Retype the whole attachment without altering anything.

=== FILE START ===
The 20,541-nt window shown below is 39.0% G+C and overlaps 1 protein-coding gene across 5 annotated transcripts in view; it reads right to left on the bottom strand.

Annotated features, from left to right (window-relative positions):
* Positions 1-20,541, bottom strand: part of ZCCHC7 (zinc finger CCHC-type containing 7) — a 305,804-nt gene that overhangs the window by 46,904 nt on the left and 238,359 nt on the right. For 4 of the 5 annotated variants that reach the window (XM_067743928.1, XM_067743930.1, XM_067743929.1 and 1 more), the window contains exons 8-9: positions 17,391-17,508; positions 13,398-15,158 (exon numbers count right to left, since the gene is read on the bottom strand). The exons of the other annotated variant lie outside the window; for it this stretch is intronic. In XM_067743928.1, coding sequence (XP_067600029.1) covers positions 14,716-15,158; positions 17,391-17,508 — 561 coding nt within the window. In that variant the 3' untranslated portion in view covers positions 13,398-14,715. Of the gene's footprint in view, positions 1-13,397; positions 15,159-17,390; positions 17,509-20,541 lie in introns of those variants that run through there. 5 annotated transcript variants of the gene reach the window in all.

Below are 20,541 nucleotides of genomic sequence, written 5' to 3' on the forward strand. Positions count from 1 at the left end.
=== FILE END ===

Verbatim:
The 20,541-nt window shown below is 39.0% G+C and overlaps 1 protein-coding gene across 5 annotated transcripts in view; it reads right to left on the bottom strand.

Annotated features, from left to right (window-relative positions):
* Positions 1-20,541, bottom strand: part of ZCCHC7 (zinc finger CCHC-type containing 7) — a 305,804-nt gene that overhangs the window by 46,904 nt on the left and 238,359 nt on the right. For 4 of the 5 annotated variants that reach the window (XM_067743928.1, XM_067743930.1, XM_067743929.1 and 1 more), the window contains exons 8-9: positions 17,391-17,508; positions 13,398-15,158 (exon numbers count right to left, since the gene is read on the bottom strand). The exons of the other annotated variant lie outside the window; for it this stretch is intronic. In XM_067743928.1, coding sequence (XP_067600029.1) covers positions 14,716-15,158; positions 17,391-17,508 — 561 coding nt within the window. In that variant the 3' untranslated portion in view covers positions 13,398-14,715. Of the gene's footprint in view, positions 1-13,397; positions 15,159-17,390; positions 17,509-20,541 lie in introns of those variants that run through there. 5 annotated transcript variants of the gene reach the window in all.

Below are 20,541 nucleotides of genomic sequence, written 5' to 3' on the forward strand. Positions count from 1 at the left end.